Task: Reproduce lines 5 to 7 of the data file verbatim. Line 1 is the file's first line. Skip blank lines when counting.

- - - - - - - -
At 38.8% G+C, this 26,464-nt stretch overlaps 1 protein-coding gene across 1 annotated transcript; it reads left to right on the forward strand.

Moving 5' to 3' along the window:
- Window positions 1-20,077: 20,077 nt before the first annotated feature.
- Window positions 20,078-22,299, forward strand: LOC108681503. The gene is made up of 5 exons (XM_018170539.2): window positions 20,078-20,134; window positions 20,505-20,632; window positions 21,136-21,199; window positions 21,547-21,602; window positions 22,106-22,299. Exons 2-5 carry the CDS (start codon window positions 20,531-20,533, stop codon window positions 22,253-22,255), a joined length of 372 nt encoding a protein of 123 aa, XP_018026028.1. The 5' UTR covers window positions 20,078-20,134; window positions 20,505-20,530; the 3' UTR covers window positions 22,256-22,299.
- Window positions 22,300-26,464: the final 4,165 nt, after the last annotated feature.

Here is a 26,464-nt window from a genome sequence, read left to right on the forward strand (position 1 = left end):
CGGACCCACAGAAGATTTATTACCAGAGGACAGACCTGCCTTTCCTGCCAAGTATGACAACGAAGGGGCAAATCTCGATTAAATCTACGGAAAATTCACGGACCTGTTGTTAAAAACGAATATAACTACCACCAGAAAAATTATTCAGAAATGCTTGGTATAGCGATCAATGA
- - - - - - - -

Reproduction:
- Window positions 22,300-26,464: the final 4,165 nt, after the last annotated feature.

Here is a 26,464-nt window from a genome sequence, read left to right on the forward strand (position 1 = left end):
CGGACCCACAGAAGATTTATTACCAGAGGACAGACCTGCCTTTCCTGCCAAGTATGACAACGAAGGGGCAAATCTCGATTAAATCTACGGAAAATTCACGGACCTGTTGTTAAAAACGAATATAACTACCACCAGAAAAATTATTCAGAAATGCTTGGTATAGCGATCAATGA